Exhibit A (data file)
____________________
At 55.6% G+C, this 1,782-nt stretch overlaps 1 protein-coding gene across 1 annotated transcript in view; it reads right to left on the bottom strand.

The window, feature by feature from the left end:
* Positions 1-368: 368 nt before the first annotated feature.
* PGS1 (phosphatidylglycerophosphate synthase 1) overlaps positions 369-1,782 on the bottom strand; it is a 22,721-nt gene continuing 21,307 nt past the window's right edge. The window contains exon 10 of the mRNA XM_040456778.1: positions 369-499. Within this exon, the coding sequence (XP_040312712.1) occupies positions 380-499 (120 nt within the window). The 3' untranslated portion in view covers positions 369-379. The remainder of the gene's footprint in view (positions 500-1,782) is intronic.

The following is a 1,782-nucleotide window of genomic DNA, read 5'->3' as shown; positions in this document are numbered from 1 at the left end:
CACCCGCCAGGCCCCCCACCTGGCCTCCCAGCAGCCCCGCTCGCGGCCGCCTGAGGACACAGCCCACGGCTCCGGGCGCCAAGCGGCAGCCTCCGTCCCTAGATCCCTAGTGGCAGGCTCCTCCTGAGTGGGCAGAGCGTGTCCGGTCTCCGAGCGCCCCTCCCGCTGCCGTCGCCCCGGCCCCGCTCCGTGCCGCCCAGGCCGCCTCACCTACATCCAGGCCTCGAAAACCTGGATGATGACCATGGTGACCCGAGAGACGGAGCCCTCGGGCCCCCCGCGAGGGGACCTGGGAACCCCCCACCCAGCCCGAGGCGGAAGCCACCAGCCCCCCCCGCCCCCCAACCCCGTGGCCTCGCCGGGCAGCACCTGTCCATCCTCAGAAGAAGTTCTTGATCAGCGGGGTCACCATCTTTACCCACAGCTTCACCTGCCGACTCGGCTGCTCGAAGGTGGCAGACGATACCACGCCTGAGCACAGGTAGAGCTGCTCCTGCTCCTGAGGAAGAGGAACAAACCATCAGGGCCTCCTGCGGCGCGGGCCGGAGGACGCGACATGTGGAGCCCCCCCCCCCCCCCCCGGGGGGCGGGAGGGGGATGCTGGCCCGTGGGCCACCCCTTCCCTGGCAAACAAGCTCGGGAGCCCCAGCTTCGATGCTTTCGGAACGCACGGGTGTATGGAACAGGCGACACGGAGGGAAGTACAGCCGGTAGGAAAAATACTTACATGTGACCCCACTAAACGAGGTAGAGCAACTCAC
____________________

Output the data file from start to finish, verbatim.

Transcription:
At 55.6% G+C, this 1,782-nt stretch overlaps 1 protein-coding gene across 1 annotated transcript in view; it reads right to left on the bottom strand.

The window, feature by feature from the left end:
* Positions 1-368: 368 nt before the first annotated feature.
* PGS1 (phosphatidylglycerophosphate synthase 1) overlaps positions 369-1,782 on the bottom strand; it is a 22,721-nt gene continuing 21,307 nt past the window's right edge. The window contains exon 10 of the mRNA XM_040456778.1: positions 369-499. Within this exon, the coding sequence (XP_040312712.1) occupies positions 380-499 (120 nt within the window). The 3' untranslated portion in view covers positions 369-379. The remainder of the gene's footprint in view (positions 500-1,782) is intronic.

The following is a 1,782-nucleotide window of genomic DNA, read 5'->3' as shown; positions in this document are numbered from 1 at the left end:
CACCCGCCAGGCCCCCCACCTGGCCTCCCAGCAGCCCCGCTCGCGGCCGCCTGAGGACACAGCCCACGGCTCCGGGCGCCAAGCGGCAGCCTCCGTCCCTAGATCCCTAGTGGCAGGCTCCTCCTGAGTGGGCAGAGCGTGTCCGGTCTCCGAGCGCCCCTCCCGCTGCCGTCGCCCCGGCCCCGCTCCGTGCCGCCCAGGCCGCCTCACCTACATCCAGGCCTCGAAAACCTGGATGATGACCATGGTGACCCGAGAGACGGAGCCCTCGGGCCCCCCGCGAGGGGACCTGGGAACCCCCCACCCAGCCCGAGGCGGAAGCCACCAGCCCCCCCCGCCCCCCAACCCCGTGGCCTCGCCGGGCAGCACCTGTCCATCCTCAGAAGAAGTTCTTGATCAGCGGGGTCACCATCTTTACCCACAGCTTCACCTGCCGACTCGGCTGCTCGAAGGTGGCAGACGATACCACGCCTGAGCACAGGTAGAGCTGCTCCTGCTCCTGAGGAAGAGGAACAAACCATCAGGGCCTCCTGCGGCGCGGGCCGGAGGACGCGACATGTGGAGCCCCCCCCCCCCCCCCCGGGGGGCGGGAGGGGGATGCTGGCCCGTGGGCCACCCCTTCCCTGGCAAACAAGCTCGGGAGCCCCAGCTTCGATGCTTTCGGAACGCACGGGTGTATGGAACAGGCGACACGGAGGGAAGTACAGCCGGTAGGAAAAATACTTACATGTGACCCCACTAAACGAGGTAGAGCAACTCAC